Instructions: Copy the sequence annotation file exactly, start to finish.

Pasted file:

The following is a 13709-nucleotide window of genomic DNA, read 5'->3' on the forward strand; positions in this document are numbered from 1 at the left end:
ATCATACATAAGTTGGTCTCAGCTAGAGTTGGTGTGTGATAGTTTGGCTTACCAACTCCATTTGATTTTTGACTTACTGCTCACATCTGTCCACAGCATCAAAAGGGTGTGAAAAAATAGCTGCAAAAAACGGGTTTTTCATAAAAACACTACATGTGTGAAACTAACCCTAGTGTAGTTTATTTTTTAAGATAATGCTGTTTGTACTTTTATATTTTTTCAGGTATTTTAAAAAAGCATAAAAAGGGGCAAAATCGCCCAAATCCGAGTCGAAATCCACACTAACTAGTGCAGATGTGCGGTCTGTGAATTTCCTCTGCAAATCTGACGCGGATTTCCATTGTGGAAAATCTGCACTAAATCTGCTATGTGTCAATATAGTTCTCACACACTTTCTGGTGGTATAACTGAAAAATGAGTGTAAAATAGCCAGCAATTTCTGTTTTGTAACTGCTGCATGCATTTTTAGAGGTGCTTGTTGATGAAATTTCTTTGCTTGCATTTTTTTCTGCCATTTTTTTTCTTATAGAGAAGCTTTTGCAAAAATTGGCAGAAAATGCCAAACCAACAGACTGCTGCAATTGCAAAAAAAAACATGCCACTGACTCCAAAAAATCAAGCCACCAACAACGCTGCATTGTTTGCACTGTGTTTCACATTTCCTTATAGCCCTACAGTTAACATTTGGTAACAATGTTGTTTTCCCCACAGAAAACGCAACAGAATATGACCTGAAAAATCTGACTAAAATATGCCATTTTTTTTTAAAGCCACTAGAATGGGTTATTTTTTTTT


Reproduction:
The following is a 13709-nucleotide window of genomic DNA, read 5'->3' on the forward strand; positions in this document are numbered from 1 at the left end:
ATCATACATAAGTTGGTCTCAGCTAGAGTTGGTGTGTGATAGTTTGGCTTACCAACTCCATTTGATTTTTGACTTACTGCTCACATCTGTCCACAGCATCAAAAGGGTGTGAAAAAATAGCTGCAAAAAACGGGTTTTTCATAAAAACACTACATGTGTGAAACTAACCCTAGTGTAGTTTATTTTTTAAGATAATGCTGTTTGTACTTTTATATTTTTTCAGGTATTTTAAAAAAGCATAAAAAGGGGCAAAATCGCCCAAATCCGAGTCGAAATCCACACTAACTAGTGCAGATGTGCGGTCTGTGAATTTCCTCTGCAAATCTGACGCGGATTTCCATTGTGGAAAATCTGCACTAAATCTGCTATGTGTCAATATAGTTCTCACACACTTTCTGGTGGTATAACTGAAAAATGAGTGTAAAATAGCCAGCAATTTCTGTTTTGTAACTGCTGCATGCATTTTTAGAGGTGCTTGTTGATGAAATTTCTTTGCTTGCATTTTTTTCTGCCATTTTTTTTCTTATAGAGAAGCTTTTGCAAAAATTGGCAGAAAATGCCAAACCAACAGACTGCTGCAATTGCAAAAAAAAACATGCCACTGACTCCAAAAAATCAAGCCACCAACAACGCTGCATTGTTTGCACTGTGTTTCACATTTCCTTATAGCCCTACAGTTAACATTTGGTAACAATGTTGTTTTCCCCACAGAAAACGCAACAGAATATGACCTGAAAAATCTGACTAAAATATGCCATTTTTTTTTAAAGCCACTAGAATGGGTTATTTTTTTTT